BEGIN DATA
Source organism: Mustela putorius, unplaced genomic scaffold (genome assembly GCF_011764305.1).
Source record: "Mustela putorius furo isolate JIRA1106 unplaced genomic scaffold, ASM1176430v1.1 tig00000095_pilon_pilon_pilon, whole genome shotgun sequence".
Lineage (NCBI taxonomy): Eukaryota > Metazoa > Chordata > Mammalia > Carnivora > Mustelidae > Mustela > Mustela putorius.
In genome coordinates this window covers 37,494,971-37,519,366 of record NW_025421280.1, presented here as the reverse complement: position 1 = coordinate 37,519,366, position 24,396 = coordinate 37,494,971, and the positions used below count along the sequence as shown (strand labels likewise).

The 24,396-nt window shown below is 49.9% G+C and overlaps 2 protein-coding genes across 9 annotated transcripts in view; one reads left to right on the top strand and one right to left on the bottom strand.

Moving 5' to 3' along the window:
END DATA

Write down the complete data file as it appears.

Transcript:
Source organism: Mustela putorius, unplaced genomic scaffold (genome assembly GCF_011764305.1).
Source record: "Mustela putorius furo isolate JIRA1106 unplaced genomic scaffold, ASM1176430v1.1 tig00000095_pilon_pilon_pilon, whole genome shotgun sequence".
Lineage (NCBI taxonomy): Eukaryota > Metazoa > Chordata > Mammalia > Carnivora > Mustelidae > Mustela > Mustela putorius.
In genome coordinates this window covers 37,494,971-37,519,366 of record NW_025421280.1, presented here as the reverse complement: position 1 = coordinate 37,519,366, position 24,396 = coordinate 37,494,971, and the positions used below count along the sequence as shown (strand labels likewise).

The 24,396-nt window shown below is 49.9% G+C and overlaps 2 protein-coding genes across 9 annotated transcripts in view; one reads left to right on the top strand and one right to left on the bottom strand.

Moving 5' to 3' along the window: